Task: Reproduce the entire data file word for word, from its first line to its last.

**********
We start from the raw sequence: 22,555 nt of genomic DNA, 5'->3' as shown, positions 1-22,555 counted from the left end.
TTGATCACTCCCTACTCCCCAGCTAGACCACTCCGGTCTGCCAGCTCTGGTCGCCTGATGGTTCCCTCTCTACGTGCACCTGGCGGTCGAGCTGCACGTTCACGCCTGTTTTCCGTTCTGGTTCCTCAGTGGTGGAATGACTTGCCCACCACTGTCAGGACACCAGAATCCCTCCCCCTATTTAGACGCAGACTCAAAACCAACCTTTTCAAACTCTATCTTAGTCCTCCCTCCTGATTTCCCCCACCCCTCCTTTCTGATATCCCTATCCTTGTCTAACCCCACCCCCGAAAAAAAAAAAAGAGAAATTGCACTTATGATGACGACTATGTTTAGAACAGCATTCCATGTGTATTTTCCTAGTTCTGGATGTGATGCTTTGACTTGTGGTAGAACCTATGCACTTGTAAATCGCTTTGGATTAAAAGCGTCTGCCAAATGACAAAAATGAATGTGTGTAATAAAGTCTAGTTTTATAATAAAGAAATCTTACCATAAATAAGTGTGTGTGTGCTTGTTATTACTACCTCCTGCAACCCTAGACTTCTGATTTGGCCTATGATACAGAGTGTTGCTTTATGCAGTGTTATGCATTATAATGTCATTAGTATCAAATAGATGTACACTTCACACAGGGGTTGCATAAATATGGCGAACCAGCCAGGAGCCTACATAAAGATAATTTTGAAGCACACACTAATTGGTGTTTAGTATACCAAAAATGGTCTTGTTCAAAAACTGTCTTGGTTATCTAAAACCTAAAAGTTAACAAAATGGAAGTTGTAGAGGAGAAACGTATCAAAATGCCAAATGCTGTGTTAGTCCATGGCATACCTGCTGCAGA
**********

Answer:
We start from the raw sequence: 22,555 nt of genomic DNA, 5'->3' as shown, positions 1-22,555 counted from the left end.
TTGATCACTCCCTACTCCCCAGCTAGACCACTCCGGTCTGCCAGCTCTGGTCGCCTGATGGTTCCCTCTCTACGTGCACCTGGCGGTCGAGCTGCACGTTCACGCCTGTTTTCCGTTCTGGTTCCTCAGTGGTGGAATGACTTGCCCACCACTGTCAGGACACCAGAATCCCTCCCCCTATTTAGACGCAGACTCAAAACCAACCTTTTCAAACTCTATCTTAGTCCTCCCTCCTGATTTCCCCCACCCCTCCTTTCTGATATCCCTATCCTTGTCTAACCCCACCCCCGAAAAAAAAAAAAGAGAAATTGCACTTATGATGACGACTATGTTTAGAACAGCATTCCATGTGTATTTTCCTAGTTCTGGATGTGATGCTTTGACTTGTGGTAGAACCTATGCACTTGTAAATCGCTTTGGATTAAAAGCGTCTGCCAAATGACAAAAATGAATGTGTGTAATAAAGTCTAGTTTTATAATAAAGAAATCTTACCATAAATAAGTGTGTGTGTGCTTGTTATTACTACCTCCTGCAACCCTAGACTTCTGATTTGGCCTATGATACAGAGTGTTGCTTTATGCAGTGTTATGCATTATAATGTCATTAGTATCAAATAGATGTACACTTCACACAGGGGTTGCATAAATATGGCGAACCAGCCAGGAGCCTACATAAAGATAATTTTGAAGCACACACTAATTGGTGTTTAGTATACCAAAAATGGTCTTGTTCAAAAACTGTCTTGGTTATCTAAAACCTAAAAGTTAACAAAATGGAAGTTGTAGAGGAGAAACGTATCAAAATGCCAAATGCTGTGTTAGTCCATGGCATACCTGCTGCAGA